There was a strange blurring of fiction and reality. Although I had created the account using iFaketext.com and the character was obviously from the storybook, the verisimilitude of the Facebook text and the authenticity of the tasks set, led to some students questioning whether or not they were corresponding with a real person.
Warning: A good activity goes wrong.
I used a fake document website, rather than the actual Facebook site so that the information posted was not in the public domain and to substantiate the point that this was a classroom based simulation type activity. I used my own email address to create the document, but had to add a fictitious gmail address for the protagonist. I did not need to create an authentic gmail account before creating the Facebook account. However, during the activity someone must have changed the class shared password for Sue Parker and once I had exited the account, I could no longer log back in. I tried to rectify the situation by creating the make believe email address, but a genuine Sueparker@gmail.com exists and so I have not been able to get the security code to change the password and now need to create the bogus account again. It would therefore be prudent to register an email account under the book character’s name before developing their webpage. This really does blur reality and educational exercises!
IFaketext.com also helps you produce text messages. I created one from the police officer to the class. I could not get this sent properly and so I took a photo shot of it and emailed it to students, who opened it in Skitch and typed in their responses. Sue Parker asked them a personal response question about how things were going in Abu Dhabi first, and then asked them questions referring to the plot of the book, asking them to infer who the thief was. This started students asking how they could contact an English speaker abroad with whom they could genuinely text.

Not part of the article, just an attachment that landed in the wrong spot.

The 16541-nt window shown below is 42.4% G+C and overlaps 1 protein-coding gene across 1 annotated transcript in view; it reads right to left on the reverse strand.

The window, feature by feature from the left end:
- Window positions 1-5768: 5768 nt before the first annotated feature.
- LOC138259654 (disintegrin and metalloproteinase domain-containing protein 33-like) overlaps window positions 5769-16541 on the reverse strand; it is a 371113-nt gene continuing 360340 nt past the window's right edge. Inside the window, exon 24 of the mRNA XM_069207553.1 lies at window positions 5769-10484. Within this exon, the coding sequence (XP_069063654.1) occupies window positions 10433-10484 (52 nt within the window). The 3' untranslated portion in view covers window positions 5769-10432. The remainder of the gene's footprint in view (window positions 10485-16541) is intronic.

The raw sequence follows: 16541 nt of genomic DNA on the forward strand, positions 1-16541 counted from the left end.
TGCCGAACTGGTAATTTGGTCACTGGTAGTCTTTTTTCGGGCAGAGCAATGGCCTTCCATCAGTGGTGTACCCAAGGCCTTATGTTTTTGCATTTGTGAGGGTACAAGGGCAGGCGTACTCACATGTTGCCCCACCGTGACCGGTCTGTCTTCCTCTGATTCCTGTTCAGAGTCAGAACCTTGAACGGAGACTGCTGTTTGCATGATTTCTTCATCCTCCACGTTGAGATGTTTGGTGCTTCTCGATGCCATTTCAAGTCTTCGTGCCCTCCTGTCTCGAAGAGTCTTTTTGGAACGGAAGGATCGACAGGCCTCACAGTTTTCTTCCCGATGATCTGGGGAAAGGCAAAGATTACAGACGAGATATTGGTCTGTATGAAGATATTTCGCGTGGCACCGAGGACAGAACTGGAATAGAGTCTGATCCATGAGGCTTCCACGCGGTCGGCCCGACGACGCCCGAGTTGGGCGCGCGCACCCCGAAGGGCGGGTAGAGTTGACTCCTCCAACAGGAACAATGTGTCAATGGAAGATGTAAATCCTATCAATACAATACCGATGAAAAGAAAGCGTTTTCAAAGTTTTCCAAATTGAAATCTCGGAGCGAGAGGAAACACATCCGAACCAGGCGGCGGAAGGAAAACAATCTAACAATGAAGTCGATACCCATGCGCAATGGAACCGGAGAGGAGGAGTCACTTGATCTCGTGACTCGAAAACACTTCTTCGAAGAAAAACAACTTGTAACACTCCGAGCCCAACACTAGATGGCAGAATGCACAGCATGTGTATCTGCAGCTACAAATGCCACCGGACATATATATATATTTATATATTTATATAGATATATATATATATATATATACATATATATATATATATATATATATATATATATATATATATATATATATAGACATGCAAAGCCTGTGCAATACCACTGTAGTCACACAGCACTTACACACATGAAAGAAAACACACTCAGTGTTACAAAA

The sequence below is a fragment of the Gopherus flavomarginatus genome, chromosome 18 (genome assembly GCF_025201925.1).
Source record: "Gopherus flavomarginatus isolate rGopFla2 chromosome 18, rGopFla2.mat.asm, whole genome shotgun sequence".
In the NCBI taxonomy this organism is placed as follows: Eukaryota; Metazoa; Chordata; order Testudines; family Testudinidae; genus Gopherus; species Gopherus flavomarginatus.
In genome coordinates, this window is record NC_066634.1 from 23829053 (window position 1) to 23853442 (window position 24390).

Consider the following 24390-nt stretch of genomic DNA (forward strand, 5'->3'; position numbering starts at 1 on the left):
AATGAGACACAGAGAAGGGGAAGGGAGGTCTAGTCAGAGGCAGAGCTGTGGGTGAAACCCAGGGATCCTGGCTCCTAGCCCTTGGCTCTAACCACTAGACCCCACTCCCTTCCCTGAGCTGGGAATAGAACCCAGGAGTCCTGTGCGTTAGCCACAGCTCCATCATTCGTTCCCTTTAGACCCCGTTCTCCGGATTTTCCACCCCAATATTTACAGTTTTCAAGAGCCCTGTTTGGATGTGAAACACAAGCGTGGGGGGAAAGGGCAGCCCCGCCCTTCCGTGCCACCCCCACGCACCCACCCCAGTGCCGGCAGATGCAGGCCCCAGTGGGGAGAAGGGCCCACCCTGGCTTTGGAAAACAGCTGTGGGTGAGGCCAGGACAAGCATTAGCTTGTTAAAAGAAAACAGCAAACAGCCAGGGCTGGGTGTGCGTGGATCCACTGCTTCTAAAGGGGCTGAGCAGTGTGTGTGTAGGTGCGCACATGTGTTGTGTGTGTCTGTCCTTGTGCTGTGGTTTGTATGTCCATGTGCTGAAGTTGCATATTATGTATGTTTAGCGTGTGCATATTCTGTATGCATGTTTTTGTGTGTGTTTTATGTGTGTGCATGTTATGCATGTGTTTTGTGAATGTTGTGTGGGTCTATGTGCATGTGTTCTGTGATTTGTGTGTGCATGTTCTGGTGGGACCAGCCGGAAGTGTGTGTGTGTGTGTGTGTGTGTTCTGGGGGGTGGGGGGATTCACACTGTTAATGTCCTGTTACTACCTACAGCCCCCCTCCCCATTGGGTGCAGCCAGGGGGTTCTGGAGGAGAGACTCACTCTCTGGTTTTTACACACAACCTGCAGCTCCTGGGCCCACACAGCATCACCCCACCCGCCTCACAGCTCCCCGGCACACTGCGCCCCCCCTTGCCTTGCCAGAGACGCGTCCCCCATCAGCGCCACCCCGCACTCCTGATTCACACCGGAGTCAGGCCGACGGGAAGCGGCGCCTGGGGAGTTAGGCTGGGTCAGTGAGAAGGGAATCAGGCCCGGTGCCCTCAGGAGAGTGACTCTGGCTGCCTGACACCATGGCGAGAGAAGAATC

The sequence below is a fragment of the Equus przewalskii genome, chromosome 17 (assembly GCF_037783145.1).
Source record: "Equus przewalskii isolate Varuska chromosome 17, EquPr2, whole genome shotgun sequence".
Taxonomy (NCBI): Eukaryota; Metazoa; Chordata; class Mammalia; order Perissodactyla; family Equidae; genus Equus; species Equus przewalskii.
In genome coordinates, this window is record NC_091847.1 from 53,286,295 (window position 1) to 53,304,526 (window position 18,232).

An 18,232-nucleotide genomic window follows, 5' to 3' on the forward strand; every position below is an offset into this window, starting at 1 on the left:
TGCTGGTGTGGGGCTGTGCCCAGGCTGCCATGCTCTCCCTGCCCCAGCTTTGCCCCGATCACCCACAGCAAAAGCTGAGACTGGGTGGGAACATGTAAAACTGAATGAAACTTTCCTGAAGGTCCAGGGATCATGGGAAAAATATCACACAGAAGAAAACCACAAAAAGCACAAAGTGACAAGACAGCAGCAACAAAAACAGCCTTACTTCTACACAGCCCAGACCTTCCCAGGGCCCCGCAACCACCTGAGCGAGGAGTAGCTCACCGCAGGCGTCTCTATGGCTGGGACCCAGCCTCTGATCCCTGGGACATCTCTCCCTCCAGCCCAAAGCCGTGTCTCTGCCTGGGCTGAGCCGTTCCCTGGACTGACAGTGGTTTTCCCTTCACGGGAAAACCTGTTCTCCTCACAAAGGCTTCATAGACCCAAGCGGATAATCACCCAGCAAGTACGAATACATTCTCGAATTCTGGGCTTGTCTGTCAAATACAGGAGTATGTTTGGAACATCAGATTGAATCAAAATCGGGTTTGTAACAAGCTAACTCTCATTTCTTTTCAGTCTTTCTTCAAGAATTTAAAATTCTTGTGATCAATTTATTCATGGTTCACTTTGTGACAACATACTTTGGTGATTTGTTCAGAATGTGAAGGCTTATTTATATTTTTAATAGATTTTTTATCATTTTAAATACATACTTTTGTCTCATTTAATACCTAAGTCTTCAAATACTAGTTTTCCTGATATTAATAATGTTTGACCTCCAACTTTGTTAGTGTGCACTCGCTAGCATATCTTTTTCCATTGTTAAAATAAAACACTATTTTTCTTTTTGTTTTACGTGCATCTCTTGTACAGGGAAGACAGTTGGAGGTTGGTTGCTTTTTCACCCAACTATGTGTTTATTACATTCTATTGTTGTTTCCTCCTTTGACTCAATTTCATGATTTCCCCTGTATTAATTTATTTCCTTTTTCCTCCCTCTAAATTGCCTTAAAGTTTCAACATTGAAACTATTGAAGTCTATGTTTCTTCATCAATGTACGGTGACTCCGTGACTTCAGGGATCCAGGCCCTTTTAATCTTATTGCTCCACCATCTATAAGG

A Puppet Pals Interview Between the Police Officer and a Suspect
As the target language at present includes simple past question forms, students worked in pairs to write, rehearse and then record a dialogue in the form of a police interview that took place between Sue Parker and a character from the book who many students believed was the thief. An advantage of Puppet Pals is that photos saved from an online book can be turned into the background and characters of the puppet show. Hats off to technology, photos can be manipulated in such a way that a character who is looking left in the original photo, can be made to look right on stage and during a three person dialogue characters can actually change the way they are facing to look at the speaker!
Students uploaded their dialogues onto eBackpack from where they were viewed via Apple TV. The whole class discussed the merits of a dialogue, awarding points for the variety of questions asked, the usefulness of questions asked to the police investigation and the accuracy of the grammar and vocabulary. eBackpack has a review function into which grades and comments are entered, and saved by the teacher(as a representative of the class) and viewed by the material’s creators.
In conclusion, students interacted with the content of the short stories in creative,mobile, social, visual, gaming and story telling ways, meeting all five educational materials criteria recommended by Dr Ruben Puentedura,Founder and President of Hippasus, and designer of the SAMR model of change and innovative implementation.
Their language use, especially in the Facebook activity was meaning focused and not simply for display purposes. In the last three e-learning activities outlined here, students not only used language communicatively, but also developed many digital literacies.